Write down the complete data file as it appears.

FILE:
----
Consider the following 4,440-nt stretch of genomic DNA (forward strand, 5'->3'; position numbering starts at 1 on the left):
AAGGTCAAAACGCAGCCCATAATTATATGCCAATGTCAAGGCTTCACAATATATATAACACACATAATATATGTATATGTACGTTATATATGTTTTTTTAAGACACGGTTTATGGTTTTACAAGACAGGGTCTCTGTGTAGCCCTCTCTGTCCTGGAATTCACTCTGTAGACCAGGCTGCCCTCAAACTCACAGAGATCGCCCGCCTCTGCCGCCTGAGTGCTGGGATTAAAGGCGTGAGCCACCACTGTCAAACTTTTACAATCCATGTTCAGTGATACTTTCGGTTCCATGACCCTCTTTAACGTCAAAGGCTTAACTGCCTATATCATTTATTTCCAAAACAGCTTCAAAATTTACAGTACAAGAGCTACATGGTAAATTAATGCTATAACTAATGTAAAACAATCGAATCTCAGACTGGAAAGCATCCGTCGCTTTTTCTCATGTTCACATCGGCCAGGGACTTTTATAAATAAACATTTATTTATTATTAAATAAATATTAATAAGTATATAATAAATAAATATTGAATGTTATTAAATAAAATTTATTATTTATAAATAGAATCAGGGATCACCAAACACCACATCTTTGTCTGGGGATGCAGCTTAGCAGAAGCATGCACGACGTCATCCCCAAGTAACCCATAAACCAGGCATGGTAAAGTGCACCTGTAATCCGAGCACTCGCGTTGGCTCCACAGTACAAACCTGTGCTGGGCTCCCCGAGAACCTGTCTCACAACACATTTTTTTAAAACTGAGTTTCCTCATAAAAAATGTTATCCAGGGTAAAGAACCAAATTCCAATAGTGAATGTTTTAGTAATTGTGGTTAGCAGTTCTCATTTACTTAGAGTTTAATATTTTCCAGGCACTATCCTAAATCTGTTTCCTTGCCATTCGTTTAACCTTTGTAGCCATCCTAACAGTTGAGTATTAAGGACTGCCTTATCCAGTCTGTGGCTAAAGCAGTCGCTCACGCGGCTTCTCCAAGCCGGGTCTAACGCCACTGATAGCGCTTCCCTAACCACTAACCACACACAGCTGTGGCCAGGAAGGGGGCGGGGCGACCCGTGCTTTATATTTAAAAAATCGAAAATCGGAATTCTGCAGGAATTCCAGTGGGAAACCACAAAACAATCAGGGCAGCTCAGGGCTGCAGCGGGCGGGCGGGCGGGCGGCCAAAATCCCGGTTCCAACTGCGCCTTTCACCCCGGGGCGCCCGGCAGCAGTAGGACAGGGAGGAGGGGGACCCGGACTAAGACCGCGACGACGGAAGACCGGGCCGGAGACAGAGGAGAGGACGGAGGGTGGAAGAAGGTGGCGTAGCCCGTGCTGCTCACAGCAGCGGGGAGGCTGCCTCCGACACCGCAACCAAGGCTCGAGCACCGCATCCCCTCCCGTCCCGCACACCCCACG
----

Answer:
Consider the following 4,440-nt stretch of genomic DNA (forward strand, 5'->3'; position numbering starts at 1 on the left):
AAGGTCAAAACGCAGCCCATAATTATATGCCAATGTCAAGGCTTCACAATATATATAACACACATAATATATGTATATGTACGTTATATATGTTTTTTTAAGACACGGTTTATGGTTTTACAAGACAGGGTCTCTGTGTAGCCCTCTCTGTCCTGGAATTCACTCTGTAGACCAGGCTGCCCTCAAACTCACAGAGATCGCCCGCCTCTGCCGCCTGAGTGCTGGGATTAAAGGCGTGAGCCACCACTGTCAAACTTTTACAATCCATGTTCAGTGATACTTTCGGTTCCATGACCCTCTTTAACGTCAAAGGCTTAACTGCCTATATCATTTATTTCCAAAACAGCTTCAAAATTTACAGTACAAGAGCTACATGGTAAATTAATGCTATAACTAATGTAAAACAATCGAATCTCAGACTGGAAAGCATCCGTCGCTTTTTCTCATGTTCACATCGGCCAGGGACTTTTATAAATAAACATTTATTTATTATTAAATAAATATTAATAAGTATATAATAAATAAATATTGAATGTTATTAAATAAAATTTATTATTTATAAATAGAATCAGGGATCACCAAACACCACATCTTTGTCTGGGGATGCAGCTTAGCAGAAGCATGCACGACGTCATCCCCAAGTAACCCATAAACCAGGCATGGTAAAGTGCACCTGTAATCCGAGCACTCGCGTTGGCTCCACAGTACAAACCTGTGCTGGGCTCCCCGAGAACCTGTCTCACAACACATTTTTTTAAAACTGAGTTTCCTCATAAAAAATGTTATCCAGGGTAAAGAACCAAATTCCAATAGTGAATGTTTTAGTAATTGTGGTTAGCAGTTCTCATTTACTTAGAGTTTAATATTTTCCAGGCACTATCCTAAATCTGTTTCCTTGCCATTCGTTTAACCTTTGTAGCCATCCTAACAGTTGAGTATTAAGGACTGCCTTATCCAGTCTGTGGCTAAAGCAGTCGCTCACGCGGCTTCTCCAAGCCGGGTCTAACGCCACTGATAGCGCTTCCCTAACCACTAACCACACACAGCTGTGGCCAGGAAGGGGGCGGGGCGACCCGTGCTTTATATTTAAAAAATCGAAAATCGGAATTCTGCAGGAATTCCAGTGGGAAACCACAAAACAATCAGGGCAGCTCAGGGCTGCAGCGGGCGGGCGGGCGGGCGGCCAAAATCCCGGTTCCAACTGCGCCTTTCACCCCGGGGCGCCCGGCAGCAGTAGGACAGGGAGGAGGGGGACCCGGACTAAGACCGCGACGACGGAAGACCGGGCCGGAGACAGAGGAGAGGACGGAGGGTGGAAGAAGGTGGCGTAGCCCGTGCTGCTCACAGCAGCGGGGAGGCTGCCTCCGACACCGCAACCAAGGCTCGAGCACCGCATCCCCTCCCGTCCCGCACACCCCACG